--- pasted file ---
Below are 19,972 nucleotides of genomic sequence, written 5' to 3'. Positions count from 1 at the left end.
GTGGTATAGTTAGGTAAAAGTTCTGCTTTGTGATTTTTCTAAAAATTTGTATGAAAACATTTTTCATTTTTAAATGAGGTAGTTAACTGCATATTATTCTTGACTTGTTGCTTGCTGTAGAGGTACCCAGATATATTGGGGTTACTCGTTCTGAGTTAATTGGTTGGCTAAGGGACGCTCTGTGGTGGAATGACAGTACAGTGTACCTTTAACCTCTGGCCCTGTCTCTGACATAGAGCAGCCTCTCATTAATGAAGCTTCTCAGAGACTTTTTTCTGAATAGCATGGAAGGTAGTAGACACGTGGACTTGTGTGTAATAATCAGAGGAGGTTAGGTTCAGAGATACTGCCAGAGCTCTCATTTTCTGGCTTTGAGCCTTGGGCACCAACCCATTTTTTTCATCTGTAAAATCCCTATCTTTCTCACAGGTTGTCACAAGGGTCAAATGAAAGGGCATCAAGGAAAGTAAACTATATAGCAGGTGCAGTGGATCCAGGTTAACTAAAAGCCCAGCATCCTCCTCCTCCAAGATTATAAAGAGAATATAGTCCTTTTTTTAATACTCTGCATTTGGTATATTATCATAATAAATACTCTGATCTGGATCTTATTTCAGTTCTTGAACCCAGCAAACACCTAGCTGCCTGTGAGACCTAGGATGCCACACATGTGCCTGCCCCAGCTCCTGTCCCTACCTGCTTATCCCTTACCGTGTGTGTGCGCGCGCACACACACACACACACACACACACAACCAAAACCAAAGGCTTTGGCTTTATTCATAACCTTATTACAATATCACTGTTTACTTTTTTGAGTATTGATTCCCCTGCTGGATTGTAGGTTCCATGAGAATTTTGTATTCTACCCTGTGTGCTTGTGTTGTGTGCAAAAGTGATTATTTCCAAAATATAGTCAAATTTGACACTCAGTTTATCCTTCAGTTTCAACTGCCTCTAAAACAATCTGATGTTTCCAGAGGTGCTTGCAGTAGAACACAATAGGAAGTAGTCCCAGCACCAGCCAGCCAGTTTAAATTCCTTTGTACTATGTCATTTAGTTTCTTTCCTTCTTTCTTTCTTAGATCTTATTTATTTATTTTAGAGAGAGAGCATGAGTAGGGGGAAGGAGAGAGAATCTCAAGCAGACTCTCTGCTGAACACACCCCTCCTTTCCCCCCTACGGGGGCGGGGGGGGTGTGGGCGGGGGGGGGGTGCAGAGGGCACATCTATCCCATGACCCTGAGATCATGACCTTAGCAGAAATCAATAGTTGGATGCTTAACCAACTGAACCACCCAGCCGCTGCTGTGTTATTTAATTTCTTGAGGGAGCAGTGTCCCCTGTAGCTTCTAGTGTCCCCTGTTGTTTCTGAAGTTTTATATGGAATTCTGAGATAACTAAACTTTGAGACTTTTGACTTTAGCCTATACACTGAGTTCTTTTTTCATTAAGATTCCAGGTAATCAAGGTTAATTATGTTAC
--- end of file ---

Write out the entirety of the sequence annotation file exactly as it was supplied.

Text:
Below are 19,972 nucleotides of genomic sequence, written 5' to 3'. Positions count from 1 at the left end.
GTGGTATAGTTAGGTAAAAGTTCTGCTTTGTGATTTTTCTAAAAATTTGTATGAAAACATTTTTCATTTTTAAATGAGGTAGTTAACTGCATATTATTCTTGACTTGTTGCTTGCTGTAGAGGTACCCAGATATATTGGGGTTACTCGTTCTGAGTTAATTGGTTGGCTAAGGGACGCTCTGTGGTGGAATGACAGTACAGTGTACCTTTAACCTCTGGCCCTGTCTCTGACATAGAGCAGCCTCTCATTAATGAAGCTTCTCAGAGACTTTTTTCTGAATAGCATGGAAGGTAGTAGACACGTGGACTTGTGTGTAATAATCAGAGGAGGTTAGGTTCAGAGATACTGCCAGAGCTCTCATTTTCTGGCTTTGAGCCTTGGGCACCAACCCATTTTTTTCATCTGTAAAATCCCTATCTTTCTCACAGGTTGTCACAAGGGTCAAATGAAAGGGCATCAAGGAAAGTAAACTATATAGCAGGTGCAGTGGATCCAGGTTAACTAAAAGCCCAGCATCCTCCTCCTCCAAGATTATAAAGAGAATATAGTCCTTTTTTTAATACTCTGCATTTGGTATATTATCATAATAAATACTCTGATCTGGATCTTATTTCAGTTCTTGAACCCAGCAAACACCTAGCTGCCTGTGAGACCTAGGATGCCACACATGTGCCTGCCCCAGCTCCTGTCCCTACCTGCTTATCCCTTACCGTGTGTGTGCGCGCGCACACACACACACACACACACACACAACCAAAACCAAAGGCTTTGGCTTTATTCATAACCTTATTACAATATCACTGTTTACTTTTTTGAGTATTGATTCCCCTGCTGGATTGTAGGTTCCATGAGAATTTTGTATTCTACCCTGTGTGCTTGTGTTGTGTGCAAAAGTGATTATTTCCAAAATATAGTCAAATTTGACACTCAGTTTATCCTTCAGTTTCAACTGCCTCTAAAACAATCTGATGTTTCCAGAGGTGCTTGCAGTAGAACACAATAGGAAGTAGTCCCAGCACCAGCCAGCCAGTTTAAATTCCTTTGTACTATGTCATTTAGTTTCTTTCCTTCTTTCTTTCTTAGATCTTATTTATTTATTTTAGAGAGAGAGCATGAGTAGGGGGAAGGAGAGAGAATCTCAAGCAGACTCTCTGCTGAACACACCCCTCCTTTCCCCCCTACGGGGGCGGGGGGGGTGTGGGCGGGGGGGGGGTGCAGAGGGCACATCTATCCCATGACCCTGAGATCATGACCTTAGCAGAAATCAATAGTTGGATGCTTAACCAACTGAACCACCCAGCCGCTGCTGTGTTATTTAATTTCTTGAGGGAGCAGTGTCCCCTGTAGCTTCTAGTGTCCCCTGTTGTTTCTGAAGTTTTATATGGAATTCTGAGATAACTAAACTTTGAGACTTTTGACTTTAGCCTATACACTGAGTTCTTTTTTCATTAAGATTCCAGGTAATCAAGGTTAATTATGTTAC